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View Full Version : Assumed Temp Thrust Reduction - yes, again!


StatorVane
24th Mar 2010, 19:24
Hello.

This had been thrashed to death no doubt many times so sorry for inducing nausea in those who couldn't care less. But I just don't get it...!

I can repeat it parrot fashion all day but when asked to explain the detail my description ends up describing the opposite. By the way please look away now if, like me, you get a reasonable grasp of something only for some numpty to come along and chuck a spanner in the works!

I'm thinking like this. Our engine is factory rated under ISA+15c conditions to, say, 20,000lbs so that under ISA+15c it will produce 20,000 when asked to deliver 100% - all it's got.

Then I muse about the same setup (a/c, runway, pax, wind, etc..) but 5deg cooler. Here our engine(s) will still develop the 20,000lbs (same as before - that's the factory limit) so theoretically same wear and tear forces beacause the work done is the same in both cases. So far so good? If we go for 5deg warmer then under full throttle the engine will deliver its all but the output or product of all this will be less, say 18,500lbs, and therefore less wear and tear as the work done is less. All above assuming commanded full throttle.

Why then would we want an engine to "think" that it's got its work cut out by fooling it to believe that the temperature is hotter and that it'd "better work its little legs off for us" - so presumably will be giving all its got in preparation for these adverse conditions. Surely only in the case of a genuinely hot day would the engine develop less thrust because of external factors. But in the case of the temperature being less and the engine giving all it's got (beacuse it thinks we're under inferior conditions) then this defeats the principle and we end up with the limiting arbitrary output for the actual (real) temperature....?

Excuse me whilst I puke....:yuk:

Half_Cuban
24th Mar 2010, 20:03
I think you're getting things a little bit mixed up?

The higher the flex, the more the de-rate so the engine is producing less thrust, the engine is fooled into producing what it thinks is the max performance for a theoretical higher temperature which doesn't exist, therefore with the ambient temperature being lower the thrust is derated from maximum for the ambient temperature.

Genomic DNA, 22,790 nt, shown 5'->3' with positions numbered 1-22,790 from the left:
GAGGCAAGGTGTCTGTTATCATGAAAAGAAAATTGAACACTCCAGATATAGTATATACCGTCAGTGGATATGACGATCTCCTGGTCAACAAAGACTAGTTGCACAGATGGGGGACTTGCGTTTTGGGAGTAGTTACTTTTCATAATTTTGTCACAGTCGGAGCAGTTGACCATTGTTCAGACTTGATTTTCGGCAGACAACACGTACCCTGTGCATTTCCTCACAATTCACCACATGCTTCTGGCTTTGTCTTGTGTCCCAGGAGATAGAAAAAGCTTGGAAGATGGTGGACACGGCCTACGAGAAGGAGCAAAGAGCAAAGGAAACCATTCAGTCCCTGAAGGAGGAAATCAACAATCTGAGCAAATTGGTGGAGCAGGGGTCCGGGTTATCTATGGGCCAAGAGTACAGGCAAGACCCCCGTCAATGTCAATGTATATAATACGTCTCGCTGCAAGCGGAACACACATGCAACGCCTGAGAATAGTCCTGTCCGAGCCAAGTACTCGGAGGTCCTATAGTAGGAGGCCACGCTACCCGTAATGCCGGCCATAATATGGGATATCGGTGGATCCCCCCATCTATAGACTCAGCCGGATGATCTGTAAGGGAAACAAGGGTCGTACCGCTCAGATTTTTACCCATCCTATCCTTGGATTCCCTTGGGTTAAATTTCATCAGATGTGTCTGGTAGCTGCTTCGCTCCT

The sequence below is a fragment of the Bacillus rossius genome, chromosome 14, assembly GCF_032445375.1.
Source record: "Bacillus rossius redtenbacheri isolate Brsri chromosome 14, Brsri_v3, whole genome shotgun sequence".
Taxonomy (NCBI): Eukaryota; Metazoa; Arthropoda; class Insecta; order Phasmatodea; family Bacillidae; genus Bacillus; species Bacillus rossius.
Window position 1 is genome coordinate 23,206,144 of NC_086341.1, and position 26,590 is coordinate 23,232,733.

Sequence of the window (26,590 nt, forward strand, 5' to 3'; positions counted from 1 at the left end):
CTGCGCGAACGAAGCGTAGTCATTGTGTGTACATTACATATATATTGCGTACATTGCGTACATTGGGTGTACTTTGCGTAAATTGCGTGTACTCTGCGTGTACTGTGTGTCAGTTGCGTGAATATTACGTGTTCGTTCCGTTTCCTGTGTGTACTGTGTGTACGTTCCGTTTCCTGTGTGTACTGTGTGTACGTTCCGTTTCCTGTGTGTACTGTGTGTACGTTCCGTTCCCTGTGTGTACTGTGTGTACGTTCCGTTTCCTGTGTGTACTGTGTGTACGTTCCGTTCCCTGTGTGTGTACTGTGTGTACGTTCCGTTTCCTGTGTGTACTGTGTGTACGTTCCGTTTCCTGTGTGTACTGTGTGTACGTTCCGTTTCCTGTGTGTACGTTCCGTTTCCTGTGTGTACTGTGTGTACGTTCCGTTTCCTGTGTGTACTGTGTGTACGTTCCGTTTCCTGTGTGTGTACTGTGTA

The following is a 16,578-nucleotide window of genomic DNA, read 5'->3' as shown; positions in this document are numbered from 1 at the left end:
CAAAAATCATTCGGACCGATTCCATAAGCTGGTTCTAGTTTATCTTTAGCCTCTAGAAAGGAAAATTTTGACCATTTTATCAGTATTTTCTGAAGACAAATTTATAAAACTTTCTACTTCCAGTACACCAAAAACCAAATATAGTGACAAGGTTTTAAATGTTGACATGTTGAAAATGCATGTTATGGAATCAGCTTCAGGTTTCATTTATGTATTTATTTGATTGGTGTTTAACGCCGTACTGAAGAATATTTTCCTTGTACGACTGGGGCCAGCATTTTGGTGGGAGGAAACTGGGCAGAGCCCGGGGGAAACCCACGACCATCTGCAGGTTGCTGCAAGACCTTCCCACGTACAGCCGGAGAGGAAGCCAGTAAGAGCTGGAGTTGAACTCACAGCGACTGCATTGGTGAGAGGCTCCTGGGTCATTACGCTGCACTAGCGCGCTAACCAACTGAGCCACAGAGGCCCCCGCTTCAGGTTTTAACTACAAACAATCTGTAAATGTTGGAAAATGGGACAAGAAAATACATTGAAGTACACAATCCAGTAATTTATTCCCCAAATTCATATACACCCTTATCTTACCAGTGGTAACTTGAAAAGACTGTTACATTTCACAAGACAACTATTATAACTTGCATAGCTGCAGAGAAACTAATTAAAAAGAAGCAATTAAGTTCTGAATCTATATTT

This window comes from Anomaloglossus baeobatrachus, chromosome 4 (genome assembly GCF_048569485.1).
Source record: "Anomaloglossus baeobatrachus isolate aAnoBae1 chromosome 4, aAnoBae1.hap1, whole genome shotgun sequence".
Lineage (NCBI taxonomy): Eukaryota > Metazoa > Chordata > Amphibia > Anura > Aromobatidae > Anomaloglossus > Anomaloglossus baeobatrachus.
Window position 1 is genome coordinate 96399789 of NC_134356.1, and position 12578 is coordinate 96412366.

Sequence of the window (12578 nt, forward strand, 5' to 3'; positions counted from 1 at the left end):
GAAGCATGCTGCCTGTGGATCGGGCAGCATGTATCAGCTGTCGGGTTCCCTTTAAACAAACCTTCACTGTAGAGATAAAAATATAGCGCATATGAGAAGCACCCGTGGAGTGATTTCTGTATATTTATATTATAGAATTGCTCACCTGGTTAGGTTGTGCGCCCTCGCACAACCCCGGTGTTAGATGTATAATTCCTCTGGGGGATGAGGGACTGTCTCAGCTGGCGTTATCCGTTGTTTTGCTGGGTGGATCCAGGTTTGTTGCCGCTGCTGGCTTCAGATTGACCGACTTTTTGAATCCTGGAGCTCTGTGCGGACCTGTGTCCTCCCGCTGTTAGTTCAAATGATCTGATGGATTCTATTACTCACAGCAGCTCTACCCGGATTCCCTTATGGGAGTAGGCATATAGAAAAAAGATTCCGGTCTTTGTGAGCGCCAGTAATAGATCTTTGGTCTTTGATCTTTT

Does that make sense??

StatorVane
24th Mar 2010, 20:25
Evening Half Cuban,

I see what you're saying but I have this image in my mind of a case where we have a genuinley hotter day and where every ounce of performance is needed as opposed to engine life considerations. Are we saying that the engine will develop a "user defined" thrust if told that the temperature is hotter - or - will the engine still deliver 100% of all it can given the requirements for full performance. I am remebreing that the hotter ambient temperature will affect a/c aerodynamic as well as engine output performance.

Put another way, lets say we tell the engine its hotter out there when its actually cooler - as is the case with assumed temp reductions. I must be wrong in thinking that the engine will still try to achieve 100% of the 20,000lbs, although it knows it won't beacuse we just told it the temp was hotter, but we're in for a surprise when it actually does because it's cooler??

I get the bit about flex and logically thinking any throttled-back settings ought to produce a corresponding throttled-back performance. I just don't get the bit about assuming a higher temperature when the engine would try to offset that as much as it could.

rudderrudderrat
24th Mar 2010, 20:35
Hi

Using your example of full thrust = 20,000 lbs in ISA. If your performance calculation says you could do it at 70 degs with full thrust of 15,000 lbs say, then you limit the thrust to 15,000 lbs on your ISA day.

StatorVane
24th Mar 2010, 20:47
ah,